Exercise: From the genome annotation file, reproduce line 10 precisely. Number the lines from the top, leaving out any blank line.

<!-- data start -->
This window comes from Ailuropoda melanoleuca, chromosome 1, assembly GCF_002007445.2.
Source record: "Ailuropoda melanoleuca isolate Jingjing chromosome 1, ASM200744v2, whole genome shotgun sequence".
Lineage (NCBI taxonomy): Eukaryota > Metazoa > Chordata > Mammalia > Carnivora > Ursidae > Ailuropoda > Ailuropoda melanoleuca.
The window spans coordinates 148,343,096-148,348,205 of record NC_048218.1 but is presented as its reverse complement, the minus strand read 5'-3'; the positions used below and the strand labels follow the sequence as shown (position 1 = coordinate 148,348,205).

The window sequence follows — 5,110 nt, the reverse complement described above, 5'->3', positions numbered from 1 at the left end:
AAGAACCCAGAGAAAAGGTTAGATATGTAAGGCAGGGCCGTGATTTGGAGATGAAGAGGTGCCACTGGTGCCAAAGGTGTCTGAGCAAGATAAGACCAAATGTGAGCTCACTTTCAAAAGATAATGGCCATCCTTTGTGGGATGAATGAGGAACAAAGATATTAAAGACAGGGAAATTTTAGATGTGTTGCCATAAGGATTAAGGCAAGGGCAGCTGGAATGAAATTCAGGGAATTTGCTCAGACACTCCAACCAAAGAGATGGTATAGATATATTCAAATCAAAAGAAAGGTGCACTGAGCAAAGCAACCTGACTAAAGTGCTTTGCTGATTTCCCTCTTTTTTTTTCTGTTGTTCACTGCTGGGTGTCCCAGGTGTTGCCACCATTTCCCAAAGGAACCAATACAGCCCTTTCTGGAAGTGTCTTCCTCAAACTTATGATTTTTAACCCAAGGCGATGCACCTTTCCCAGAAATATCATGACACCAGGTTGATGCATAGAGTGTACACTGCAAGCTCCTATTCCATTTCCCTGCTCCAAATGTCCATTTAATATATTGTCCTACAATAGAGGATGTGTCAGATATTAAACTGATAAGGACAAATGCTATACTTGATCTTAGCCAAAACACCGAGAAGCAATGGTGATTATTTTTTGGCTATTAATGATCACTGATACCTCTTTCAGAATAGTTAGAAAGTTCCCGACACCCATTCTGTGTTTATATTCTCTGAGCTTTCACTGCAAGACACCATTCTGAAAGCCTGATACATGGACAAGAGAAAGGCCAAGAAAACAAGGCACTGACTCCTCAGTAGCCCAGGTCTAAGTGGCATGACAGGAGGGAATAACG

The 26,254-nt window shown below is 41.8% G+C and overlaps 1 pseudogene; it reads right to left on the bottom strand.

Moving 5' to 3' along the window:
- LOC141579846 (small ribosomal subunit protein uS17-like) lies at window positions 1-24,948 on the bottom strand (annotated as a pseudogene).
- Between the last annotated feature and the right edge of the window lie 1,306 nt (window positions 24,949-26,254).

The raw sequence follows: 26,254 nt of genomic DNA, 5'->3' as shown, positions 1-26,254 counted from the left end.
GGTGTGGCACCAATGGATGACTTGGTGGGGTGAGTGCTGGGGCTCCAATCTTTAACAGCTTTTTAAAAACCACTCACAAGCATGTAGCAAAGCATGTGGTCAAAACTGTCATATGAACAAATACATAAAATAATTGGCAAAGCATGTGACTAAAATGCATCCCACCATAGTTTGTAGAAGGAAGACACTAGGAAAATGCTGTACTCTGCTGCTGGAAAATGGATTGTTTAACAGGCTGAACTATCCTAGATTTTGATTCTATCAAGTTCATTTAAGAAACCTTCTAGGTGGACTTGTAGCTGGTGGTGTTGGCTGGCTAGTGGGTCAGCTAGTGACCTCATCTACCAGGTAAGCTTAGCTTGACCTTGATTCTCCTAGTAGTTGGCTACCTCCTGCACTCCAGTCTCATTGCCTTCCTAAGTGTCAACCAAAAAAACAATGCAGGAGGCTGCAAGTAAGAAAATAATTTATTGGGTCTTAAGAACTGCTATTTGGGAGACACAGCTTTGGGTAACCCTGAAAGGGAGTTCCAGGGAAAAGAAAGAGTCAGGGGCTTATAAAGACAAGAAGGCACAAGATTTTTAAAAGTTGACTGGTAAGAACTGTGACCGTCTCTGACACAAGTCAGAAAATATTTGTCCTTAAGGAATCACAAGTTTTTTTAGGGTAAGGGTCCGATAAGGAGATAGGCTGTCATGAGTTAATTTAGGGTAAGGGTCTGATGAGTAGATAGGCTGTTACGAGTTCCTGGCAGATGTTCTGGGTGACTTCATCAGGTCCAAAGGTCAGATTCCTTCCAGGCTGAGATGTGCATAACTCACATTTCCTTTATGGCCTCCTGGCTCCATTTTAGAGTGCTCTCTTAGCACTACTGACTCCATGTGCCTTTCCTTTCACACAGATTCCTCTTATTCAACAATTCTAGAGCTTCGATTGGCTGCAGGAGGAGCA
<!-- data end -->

- Between the last annotated feature and the right edge of the window lie 1,306 nt (window positions 24,949-26,254).